• Meeting representatives of Tractor Ted, a YouTube series that has gone viral (geared towards teaching young children about agriculture)
  • Watching a demonstration of making ice cream with liquid nitrogen
  • Hearing from the property owner of Highclere Castle (home of Downton Abbey)
  • Checking out all of the toys and playground pieces available

Side note: We spent hours mapping out our plan of attack the night before the conference. We knew which exhibitors we wanted to see and what topics would best fit The Farmyard Business Plan. I’m so glad we did because it was very easy to get distracted with such neat displays!

Schoolmates First, Now Lifelong Friends

Suki Ferris and I graduated from Hereford High School in 2012. She chose to go to the U.K. for college (or University as they call it) and continue her life in England. It’s always an exciting time when Suki returns to the U.S., and I couldn’t give up the opportunity to spend time on her “turf.” We were able to spend some time catching up over wine, cheese, SCONES AND TEA. We also went to a local market for lunch, took a tour in Oxford to see the colleges and enjoyed dinner at one of the pubs in Leamington Spa.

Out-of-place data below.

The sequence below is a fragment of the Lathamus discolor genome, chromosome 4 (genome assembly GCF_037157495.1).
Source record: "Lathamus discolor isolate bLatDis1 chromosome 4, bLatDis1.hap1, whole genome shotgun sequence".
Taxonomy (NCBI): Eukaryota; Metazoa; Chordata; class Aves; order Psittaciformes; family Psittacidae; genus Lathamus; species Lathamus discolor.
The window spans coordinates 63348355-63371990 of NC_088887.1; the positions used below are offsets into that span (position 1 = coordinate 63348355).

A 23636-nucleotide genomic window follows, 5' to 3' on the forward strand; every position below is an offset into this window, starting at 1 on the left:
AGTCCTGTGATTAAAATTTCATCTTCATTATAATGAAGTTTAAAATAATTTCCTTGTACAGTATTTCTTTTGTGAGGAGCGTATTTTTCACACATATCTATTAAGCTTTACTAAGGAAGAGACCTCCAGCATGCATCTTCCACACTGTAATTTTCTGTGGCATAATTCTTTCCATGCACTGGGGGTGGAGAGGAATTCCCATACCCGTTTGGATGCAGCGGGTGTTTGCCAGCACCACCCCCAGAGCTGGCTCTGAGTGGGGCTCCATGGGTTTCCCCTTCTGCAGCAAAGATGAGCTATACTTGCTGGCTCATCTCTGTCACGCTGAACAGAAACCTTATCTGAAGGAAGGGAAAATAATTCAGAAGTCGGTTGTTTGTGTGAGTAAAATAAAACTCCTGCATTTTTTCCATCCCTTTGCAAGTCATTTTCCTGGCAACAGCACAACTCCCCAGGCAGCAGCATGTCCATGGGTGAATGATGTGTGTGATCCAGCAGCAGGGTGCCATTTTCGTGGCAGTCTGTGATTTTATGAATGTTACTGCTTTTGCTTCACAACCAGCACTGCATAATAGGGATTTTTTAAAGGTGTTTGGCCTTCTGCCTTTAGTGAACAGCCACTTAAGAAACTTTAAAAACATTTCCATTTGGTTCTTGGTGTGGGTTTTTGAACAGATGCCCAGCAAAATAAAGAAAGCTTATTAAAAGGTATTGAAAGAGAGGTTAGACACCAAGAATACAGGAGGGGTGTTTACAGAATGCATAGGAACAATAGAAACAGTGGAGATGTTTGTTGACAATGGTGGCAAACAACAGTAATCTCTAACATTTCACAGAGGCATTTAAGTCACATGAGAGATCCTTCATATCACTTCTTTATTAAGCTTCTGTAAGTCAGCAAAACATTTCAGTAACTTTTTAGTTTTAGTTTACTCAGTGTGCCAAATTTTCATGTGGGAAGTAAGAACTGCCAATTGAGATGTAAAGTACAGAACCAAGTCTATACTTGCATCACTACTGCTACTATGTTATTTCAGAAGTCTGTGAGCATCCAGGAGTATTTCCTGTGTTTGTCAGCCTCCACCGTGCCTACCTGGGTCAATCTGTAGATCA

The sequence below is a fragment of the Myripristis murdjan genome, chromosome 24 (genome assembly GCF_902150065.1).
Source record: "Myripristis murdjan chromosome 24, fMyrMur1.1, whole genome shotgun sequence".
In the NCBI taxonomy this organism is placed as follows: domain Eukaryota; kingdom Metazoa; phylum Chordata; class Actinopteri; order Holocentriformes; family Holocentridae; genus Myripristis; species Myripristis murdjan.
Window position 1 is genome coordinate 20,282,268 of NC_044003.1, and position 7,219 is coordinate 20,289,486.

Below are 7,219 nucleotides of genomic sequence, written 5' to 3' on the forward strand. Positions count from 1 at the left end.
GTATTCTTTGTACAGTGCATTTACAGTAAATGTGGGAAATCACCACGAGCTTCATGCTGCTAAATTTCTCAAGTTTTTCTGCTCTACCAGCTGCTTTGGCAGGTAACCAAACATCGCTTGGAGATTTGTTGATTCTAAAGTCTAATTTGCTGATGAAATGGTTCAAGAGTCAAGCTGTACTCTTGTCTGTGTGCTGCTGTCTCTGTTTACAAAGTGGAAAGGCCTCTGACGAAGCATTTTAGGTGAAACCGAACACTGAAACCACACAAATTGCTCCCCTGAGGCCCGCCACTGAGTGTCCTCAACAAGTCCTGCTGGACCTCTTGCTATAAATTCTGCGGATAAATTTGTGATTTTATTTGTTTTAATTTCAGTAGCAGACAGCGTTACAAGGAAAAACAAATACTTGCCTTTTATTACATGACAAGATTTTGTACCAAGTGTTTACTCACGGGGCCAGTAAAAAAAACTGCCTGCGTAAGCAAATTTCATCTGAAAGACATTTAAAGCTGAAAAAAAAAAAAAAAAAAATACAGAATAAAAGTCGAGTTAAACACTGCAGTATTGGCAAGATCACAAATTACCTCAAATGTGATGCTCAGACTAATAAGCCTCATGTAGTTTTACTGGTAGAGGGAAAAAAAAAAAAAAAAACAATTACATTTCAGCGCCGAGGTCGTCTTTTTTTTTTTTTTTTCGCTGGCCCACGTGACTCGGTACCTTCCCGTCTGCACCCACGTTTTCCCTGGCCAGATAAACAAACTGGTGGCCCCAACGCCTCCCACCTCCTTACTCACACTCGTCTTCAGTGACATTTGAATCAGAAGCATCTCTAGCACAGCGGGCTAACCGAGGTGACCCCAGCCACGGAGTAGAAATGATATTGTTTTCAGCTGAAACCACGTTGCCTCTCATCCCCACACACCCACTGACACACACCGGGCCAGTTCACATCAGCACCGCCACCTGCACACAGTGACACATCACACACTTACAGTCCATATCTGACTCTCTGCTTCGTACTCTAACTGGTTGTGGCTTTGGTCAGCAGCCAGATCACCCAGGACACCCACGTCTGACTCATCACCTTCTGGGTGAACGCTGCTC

Sidenote: Check out the room with the lamps. Does it remind you of a movie? According to our tour guide, this room was an inspiration for Harry Potter’s Dining Hall. C.S. Lewis and The Lion, The Witch and The Wardrobe were also mentioned during stops in the tour.

A Day Spent in a Castle

Warwick Castle, one of Suki’s favorite spots, was where we spent a good bit of the day. She was so knowledgeable about the history of the castle, that I was able to take advantage of having my own personal tour guide! The pictures show the views from one of the towers. That afternoon Aunt Sandy and Uncle Kevin returned to collect me and head back to Cambridgeshire.

Side note: Want a cardio workout? Go for the towers! The number of steps is tremendous and the narrow width will be sure to give you an extra challenge.

Wimpole Hall